Joy McCall was born in Norwich, England at the end of World War II. Her father served as a chaplain in the British air force in India and Burma. After marrying a Canadian, Joy raised her two daughters in Canada. Later, she moved back to Norwich, where she worked as a nurse to be close to her parents until their passing. Life took a heartbreaking turn when Joy's younger daughter, Wendy, a psychologist, tragically succumbed to Multiple Sclerosis in 2021, leaving a profound void in her mother's heart.

Despite facing tremendous challenges, Joy remains resilient. She suffered a life-altering accident 21 years ago, leaving her paraplegic and amputated, confining her to a bed. Throughout it all, her devoted husband, Andy, has been her unwavering support and rock.

In the face of adversity, Joy finds solace in poetry and the beauty of nature. She has channeled her passion for writing and has authored several books of tanka, available on Amazon.

Joy began writing tanka when she was nine years old, after discovering Ryokan's poems in the school library. The sense of the outside world and how it relates to her inner world fascinates her. Poems just come to Joy; she doesn't actively "think" about them. Often, they arrive at night or after she observes something in nature that deeply moves her.

While Joy admires the works of old poets, she also believes that there are many wonderful tanka poets in the present age. She refrains from naming them, fearing she might inadvertently leave out someone who matters. Her knowledge of tanka expanded not just from studying Ryokan, Shiki, and Saigyo, but also from the teachings of modern poets like Sandy Goldstein, Denis Garrison, M. Kei, and numerous others.



The challenge for this week:  So happy to feature Joy for the month of August, her poems are simply mesmerizing. She has about 20 books on amazon if you're interested. I'm reading her third book and she does not disappoint. The introductions by M. Kei are truly enlightening. I'm a little enthralled. For this week's challenge, write about whatever Joy's tanka-prose ignites in you. We look forward to reading your responses. Have fun!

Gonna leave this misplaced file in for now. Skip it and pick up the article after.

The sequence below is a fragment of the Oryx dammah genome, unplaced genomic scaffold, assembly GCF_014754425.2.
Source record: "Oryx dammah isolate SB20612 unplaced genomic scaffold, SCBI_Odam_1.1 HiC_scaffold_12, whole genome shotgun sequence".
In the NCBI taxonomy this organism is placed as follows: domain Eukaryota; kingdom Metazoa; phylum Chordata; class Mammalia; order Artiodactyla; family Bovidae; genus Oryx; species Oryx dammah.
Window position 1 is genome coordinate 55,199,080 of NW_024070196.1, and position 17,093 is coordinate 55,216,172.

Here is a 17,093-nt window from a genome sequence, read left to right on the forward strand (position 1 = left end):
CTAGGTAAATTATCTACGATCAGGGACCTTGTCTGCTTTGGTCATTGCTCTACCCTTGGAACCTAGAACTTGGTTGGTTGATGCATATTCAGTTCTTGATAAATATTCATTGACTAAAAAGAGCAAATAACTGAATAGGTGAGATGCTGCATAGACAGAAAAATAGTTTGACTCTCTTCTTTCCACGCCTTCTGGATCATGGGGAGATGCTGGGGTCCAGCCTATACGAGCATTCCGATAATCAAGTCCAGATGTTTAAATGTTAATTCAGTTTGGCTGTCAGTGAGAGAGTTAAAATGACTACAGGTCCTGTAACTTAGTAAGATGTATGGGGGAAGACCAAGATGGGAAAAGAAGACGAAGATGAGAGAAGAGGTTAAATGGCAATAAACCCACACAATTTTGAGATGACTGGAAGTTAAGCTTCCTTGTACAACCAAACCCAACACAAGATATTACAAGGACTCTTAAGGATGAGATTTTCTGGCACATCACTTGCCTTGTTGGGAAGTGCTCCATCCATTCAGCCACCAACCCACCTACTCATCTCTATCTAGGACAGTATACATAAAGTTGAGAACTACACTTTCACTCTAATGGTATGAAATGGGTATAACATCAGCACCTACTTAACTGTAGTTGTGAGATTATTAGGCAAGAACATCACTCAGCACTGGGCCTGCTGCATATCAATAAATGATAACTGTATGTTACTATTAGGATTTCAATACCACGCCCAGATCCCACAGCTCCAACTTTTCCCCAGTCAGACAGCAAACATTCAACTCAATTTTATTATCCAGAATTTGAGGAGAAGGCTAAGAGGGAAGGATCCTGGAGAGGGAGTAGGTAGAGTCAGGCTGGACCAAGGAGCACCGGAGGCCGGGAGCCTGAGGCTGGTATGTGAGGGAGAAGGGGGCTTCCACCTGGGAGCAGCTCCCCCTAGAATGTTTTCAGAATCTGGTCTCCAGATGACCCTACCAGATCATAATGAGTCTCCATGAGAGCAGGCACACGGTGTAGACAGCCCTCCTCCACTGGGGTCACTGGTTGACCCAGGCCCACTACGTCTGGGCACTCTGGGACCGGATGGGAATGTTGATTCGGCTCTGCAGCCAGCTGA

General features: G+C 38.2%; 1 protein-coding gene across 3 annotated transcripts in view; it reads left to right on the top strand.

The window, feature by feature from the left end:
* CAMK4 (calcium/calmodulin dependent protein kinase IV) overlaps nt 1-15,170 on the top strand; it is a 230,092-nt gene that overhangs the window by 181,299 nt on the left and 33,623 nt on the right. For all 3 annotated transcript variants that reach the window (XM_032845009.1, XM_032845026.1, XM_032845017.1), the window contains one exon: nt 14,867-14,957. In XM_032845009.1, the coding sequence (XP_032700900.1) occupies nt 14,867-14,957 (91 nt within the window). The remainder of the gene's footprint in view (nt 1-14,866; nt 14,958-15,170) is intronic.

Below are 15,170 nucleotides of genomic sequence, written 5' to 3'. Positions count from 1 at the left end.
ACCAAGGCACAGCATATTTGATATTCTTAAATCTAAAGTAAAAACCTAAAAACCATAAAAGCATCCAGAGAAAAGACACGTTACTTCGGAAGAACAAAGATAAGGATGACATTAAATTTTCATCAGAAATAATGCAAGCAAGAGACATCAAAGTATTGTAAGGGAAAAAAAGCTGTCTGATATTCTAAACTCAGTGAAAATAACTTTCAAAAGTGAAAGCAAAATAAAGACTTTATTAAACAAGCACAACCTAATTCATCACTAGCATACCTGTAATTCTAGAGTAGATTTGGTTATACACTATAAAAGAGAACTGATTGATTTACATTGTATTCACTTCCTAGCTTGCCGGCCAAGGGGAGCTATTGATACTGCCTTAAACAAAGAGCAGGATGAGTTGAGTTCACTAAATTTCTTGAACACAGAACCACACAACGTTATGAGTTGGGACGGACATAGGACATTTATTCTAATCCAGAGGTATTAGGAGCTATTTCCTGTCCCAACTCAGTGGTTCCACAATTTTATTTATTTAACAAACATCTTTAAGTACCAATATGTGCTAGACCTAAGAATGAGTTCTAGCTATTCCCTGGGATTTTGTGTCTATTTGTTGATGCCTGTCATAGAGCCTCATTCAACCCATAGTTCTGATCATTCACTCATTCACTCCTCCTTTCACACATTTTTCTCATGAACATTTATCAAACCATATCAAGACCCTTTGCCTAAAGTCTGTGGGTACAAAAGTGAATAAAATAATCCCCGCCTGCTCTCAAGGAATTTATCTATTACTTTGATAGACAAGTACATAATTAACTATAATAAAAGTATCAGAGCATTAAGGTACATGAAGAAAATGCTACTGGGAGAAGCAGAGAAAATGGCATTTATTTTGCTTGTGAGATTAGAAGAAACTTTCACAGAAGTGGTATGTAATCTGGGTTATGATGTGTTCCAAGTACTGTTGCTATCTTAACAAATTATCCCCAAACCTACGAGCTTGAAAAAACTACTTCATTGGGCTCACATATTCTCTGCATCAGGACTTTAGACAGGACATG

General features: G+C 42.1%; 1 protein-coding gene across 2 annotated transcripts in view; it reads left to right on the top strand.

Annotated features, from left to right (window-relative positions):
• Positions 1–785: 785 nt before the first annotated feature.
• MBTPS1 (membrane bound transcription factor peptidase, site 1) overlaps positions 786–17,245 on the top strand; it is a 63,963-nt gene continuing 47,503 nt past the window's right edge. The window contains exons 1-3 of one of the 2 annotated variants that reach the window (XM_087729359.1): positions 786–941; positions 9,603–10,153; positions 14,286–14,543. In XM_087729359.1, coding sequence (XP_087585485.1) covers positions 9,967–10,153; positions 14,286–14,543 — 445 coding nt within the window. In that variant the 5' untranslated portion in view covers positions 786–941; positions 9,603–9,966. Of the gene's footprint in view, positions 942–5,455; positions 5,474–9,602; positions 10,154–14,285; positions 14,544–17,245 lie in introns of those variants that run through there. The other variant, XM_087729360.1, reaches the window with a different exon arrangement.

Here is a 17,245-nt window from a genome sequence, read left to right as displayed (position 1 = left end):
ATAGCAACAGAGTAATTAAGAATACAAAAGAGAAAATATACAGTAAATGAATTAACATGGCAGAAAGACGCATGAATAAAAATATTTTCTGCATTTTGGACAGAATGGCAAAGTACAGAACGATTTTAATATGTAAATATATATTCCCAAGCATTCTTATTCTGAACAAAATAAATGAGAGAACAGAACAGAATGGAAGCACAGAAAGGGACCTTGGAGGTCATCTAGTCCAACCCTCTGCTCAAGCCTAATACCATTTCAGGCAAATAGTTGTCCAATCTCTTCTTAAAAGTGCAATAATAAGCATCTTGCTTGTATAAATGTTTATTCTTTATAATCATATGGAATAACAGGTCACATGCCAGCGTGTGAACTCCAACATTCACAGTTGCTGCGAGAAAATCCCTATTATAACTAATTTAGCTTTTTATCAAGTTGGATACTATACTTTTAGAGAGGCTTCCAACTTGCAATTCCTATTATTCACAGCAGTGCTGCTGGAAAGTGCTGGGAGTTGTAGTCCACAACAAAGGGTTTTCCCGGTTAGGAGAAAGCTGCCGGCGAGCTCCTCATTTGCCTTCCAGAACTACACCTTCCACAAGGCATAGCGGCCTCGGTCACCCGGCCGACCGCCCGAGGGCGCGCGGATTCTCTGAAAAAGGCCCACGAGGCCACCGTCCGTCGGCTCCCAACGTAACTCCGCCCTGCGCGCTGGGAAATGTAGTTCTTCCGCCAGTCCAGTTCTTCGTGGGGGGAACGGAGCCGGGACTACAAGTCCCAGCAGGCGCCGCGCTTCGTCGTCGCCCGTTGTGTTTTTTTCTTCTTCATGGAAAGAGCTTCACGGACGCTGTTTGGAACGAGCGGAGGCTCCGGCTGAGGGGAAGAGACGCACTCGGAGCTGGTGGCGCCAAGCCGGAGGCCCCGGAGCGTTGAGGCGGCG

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And remember – tanka, because of those two extra lines, lends itself most beautifully when revealing a story. And tanka-prose is storytelling.


Give these ideas some thought and share your tanka and tanka-prose with us here. Keep your senses open, observe things that happen around you and write. You can post tanka and tanka-prose outside these themes too.


An essay on how to write tanka: Tanka Flights here 


PLEASE NOTE

1. Post only one poem at a time, only one per day.

2. Only 2 tanka and two tanka-prose per poet per prompt.

Tanka art of course if you want to.

3. Share your best-polished pieces.

4. Please do not post something in a hurry or something you have just written. Let it simmer for a while.

5. Post your final edited version on top of your original verse.

6. Don't forget to give feedback on others' poems.

We are delighted to open the comment thread for you to share your unpublished tanka and tanka-prose (within 250 words) to be considered for inclusion in the haikuKATHA monthly magazine.